Improving the competitiveness of small businesses
Sriyab participated in a training organised by the European Forest Institute’s EU FLEGT Facility, helping Small and micro Economic Entities (SmEs) participate in legal supply chains in the Mekong region, improve their competitiveness and contribute to gender equality.
“Through the training, I learned how to comply with health and safety regulations and arrange my workshop effectively. I improved my business accounting, which will help with traceability as our reclaimed timber business grows” he said, pointing to a fire extinguisher he recently installed in his workshop. His wife Piyarut Sriyab, who manages the business accounts and logbooks benefitted from the same training and improved the accuracy and efficiency of her work.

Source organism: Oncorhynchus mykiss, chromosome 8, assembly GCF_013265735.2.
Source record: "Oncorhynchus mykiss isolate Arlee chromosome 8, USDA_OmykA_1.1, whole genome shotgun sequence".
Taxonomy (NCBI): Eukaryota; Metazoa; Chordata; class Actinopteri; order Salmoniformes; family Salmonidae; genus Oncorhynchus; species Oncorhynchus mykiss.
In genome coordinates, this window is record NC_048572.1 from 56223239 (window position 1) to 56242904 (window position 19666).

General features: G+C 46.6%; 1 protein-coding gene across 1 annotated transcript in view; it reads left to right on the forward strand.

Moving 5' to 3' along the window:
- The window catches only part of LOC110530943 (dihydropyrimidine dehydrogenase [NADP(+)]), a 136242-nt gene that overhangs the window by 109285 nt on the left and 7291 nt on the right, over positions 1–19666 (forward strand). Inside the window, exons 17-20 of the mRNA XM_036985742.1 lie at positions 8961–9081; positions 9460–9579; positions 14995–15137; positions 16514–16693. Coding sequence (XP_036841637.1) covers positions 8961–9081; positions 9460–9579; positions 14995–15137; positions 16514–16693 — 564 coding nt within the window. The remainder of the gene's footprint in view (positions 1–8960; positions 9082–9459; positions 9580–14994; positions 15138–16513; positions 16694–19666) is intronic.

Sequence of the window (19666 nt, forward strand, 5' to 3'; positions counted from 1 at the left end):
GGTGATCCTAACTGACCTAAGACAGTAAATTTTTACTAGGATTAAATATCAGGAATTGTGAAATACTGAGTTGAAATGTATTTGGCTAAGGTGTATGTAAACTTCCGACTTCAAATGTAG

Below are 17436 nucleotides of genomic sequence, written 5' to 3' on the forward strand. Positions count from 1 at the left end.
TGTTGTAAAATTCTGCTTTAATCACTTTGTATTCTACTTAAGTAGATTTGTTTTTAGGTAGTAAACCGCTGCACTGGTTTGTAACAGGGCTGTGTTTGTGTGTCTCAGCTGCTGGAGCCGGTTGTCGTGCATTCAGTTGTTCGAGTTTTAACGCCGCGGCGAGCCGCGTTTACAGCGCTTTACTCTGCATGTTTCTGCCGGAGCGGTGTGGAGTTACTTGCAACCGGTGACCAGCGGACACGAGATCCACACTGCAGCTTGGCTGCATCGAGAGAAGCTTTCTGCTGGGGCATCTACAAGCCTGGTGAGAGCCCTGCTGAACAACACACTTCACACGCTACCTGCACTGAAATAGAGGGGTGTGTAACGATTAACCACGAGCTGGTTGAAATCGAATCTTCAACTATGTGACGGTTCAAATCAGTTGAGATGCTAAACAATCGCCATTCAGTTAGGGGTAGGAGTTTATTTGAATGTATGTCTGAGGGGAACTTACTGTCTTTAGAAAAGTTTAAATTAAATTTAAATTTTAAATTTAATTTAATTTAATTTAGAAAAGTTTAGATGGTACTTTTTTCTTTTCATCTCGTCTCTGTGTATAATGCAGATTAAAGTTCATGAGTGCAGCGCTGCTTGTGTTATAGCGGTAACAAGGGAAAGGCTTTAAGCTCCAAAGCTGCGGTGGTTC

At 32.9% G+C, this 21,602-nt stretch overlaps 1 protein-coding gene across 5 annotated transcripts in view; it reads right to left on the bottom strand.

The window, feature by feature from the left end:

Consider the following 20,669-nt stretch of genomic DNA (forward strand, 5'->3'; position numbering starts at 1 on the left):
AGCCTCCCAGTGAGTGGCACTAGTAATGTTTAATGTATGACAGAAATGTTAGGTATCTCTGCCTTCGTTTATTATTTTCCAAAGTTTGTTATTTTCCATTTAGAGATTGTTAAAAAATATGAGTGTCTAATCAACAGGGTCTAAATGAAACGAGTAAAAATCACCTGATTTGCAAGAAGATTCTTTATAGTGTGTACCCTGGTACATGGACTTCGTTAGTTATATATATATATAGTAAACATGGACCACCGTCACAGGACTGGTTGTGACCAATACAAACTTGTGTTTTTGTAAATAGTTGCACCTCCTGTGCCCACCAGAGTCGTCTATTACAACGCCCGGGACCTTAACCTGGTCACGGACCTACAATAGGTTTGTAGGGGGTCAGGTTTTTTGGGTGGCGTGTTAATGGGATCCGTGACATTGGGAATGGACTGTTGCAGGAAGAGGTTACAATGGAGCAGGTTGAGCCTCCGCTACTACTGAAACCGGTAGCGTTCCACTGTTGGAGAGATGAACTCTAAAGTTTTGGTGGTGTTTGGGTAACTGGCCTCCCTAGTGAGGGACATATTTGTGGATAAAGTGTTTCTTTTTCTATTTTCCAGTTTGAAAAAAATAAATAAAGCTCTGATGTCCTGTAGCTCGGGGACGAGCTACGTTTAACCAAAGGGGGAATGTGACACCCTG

A total of 11 trainings and three focus group discussions targeting household level SmEs engaged in the reclaimed timber supply chain were conducted as part of an EFI pilot in 2018 and 2019. More than 70 people working in 20 household businesses participated in the trainings and the discussions: about 40% of them were female participants. The pilot project is run with support from the Swedish International Development Cooperation Agency.
In collaboration with the local administration, EFI established a partnership with Charinrat Lamphun Technology College to ensure the continuous delivery of training. Dr Charinrat Buddhapuanm, the founder of the college, explains that reclaimed timber workshop owners will be trained, and a six-month curriculum for apprentice carpenters will be developed.
Through this work the college is now connected with SmEs and the Banthi municipality. The curriculum has already been approved by the Government and the certificate that apprentices will receive will be recognized as carpenter’s licence.